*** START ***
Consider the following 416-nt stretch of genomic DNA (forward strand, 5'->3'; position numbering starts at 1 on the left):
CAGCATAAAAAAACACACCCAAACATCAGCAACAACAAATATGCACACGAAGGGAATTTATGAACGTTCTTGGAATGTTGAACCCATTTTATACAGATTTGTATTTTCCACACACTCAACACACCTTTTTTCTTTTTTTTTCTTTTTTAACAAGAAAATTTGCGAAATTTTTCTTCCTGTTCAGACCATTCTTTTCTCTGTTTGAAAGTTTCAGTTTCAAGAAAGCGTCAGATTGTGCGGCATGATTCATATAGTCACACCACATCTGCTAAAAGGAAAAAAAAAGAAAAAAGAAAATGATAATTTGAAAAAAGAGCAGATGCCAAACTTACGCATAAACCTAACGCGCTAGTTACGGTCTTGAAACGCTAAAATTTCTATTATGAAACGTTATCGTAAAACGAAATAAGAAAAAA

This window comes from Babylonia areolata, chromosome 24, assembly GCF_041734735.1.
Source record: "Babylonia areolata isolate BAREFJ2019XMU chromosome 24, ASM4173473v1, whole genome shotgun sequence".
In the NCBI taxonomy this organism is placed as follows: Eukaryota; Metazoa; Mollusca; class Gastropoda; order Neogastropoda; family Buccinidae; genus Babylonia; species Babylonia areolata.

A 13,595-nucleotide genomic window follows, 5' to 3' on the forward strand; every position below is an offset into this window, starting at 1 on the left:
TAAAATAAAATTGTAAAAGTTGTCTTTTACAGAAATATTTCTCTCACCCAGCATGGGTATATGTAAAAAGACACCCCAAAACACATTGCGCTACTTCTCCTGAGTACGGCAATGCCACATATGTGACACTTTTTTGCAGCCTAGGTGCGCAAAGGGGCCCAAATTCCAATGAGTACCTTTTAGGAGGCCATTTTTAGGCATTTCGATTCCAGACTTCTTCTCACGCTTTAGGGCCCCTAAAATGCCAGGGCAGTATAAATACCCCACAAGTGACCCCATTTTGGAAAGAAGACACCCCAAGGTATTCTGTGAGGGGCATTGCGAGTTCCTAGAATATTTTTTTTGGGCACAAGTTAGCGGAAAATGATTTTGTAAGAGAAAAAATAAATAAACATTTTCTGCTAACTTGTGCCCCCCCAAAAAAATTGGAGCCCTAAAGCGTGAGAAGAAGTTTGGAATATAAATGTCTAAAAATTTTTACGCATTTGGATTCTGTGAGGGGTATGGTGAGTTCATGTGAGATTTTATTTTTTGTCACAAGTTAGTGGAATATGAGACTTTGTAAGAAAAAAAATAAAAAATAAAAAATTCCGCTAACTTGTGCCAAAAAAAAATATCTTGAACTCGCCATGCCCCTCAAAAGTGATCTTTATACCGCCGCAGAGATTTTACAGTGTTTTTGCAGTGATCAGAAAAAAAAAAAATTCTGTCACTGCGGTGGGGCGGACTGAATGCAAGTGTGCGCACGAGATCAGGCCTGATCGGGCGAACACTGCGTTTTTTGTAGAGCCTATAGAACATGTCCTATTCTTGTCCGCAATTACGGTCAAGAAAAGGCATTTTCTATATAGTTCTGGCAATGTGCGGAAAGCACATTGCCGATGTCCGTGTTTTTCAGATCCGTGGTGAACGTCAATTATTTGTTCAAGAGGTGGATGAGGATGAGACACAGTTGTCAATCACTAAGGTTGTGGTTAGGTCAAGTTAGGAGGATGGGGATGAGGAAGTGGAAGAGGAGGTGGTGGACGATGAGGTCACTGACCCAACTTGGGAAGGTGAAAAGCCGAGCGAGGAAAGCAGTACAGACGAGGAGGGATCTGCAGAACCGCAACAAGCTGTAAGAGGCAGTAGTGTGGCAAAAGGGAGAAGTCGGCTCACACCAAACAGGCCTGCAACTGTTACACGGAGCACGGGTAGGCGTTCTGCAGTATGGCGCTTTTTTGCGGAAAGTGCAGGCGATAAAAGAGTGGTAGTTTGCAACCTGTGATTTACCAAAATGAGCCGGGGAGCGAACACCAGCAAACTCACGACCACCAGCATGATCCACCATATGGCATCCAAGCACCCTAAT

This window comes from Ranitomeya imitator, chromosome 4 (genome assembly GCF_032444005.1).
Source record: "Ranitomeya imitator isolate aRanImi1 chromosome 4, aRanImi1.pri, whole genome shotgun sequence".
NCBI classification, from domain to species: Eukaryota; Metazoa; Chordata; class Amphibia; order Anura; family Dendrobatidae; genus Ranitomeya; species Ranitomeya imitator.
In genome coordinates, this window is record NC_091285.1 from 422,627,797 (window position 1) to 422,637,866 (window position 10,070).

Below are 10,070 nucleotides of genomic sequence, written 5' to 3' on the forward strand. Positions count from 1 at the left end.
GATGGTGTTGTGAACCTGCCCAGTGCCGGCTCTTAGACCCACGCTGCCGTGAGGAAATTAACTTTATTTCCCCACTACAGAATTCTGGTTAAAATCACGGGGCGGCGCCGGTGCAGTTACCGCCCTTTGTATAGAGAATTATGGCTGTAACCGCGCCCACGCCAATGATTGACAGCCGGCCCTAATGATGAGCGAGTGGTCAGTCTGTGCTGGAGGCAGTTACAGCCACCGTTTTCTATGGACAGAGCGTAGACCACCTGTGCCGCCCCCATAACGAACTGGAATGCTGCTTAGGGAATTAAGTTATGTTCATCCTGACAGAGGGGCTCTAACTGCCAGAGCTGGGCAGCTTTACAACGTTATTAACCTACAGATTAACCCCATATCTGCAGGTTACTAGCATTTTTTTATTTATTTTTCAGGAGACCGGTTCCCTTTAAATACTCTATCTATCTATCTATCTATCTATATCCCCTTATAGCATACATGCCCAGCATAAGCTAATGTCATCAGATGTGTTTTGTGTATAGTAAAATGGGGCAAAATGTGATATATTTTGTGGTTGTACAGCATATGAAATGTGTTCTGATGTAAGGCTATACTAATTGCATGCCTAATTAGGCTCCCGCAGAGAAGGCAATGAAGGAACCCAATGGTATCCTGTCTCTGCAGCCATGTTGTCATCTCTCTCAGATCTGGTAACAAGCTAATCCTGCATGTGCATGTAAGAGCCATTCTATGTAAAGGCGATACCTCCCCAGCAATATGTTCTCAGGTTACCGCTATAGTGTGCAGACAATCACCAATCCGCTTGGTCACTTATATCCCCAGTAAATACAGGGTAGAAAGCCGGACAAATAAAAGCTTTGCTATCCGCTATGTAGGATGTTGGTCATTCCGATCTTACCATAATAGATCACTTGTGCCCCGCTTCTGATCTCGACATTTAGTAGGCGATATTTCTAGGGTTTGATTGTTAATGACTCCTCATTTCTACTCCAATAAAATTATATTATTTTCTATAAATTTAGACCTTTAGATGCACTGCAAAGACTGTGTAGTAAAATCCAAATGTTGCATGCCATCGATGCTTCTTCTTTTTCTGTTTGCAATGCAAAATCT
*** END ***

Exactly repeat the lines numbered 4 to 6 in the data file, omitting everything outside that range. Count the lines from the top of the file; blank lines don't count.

Source record: "Babylonia areolata isolate BAREFJ2019XMU chromosome 24, ASM4173473v1, whole genome shotgun sequence".
In the NCBI taxonomy this organism is placed as follows: Eukaryota; Metazoa; Mollusca; class Gastropoda; order Neogastropoda; family Buccinidae; genus Babylonia; species Babylonia areolata.

A 13,595-nucleotide genomic window follows, 5' to 3' on the forward strand; every position below is an offset into this window, starting at 1 on the left: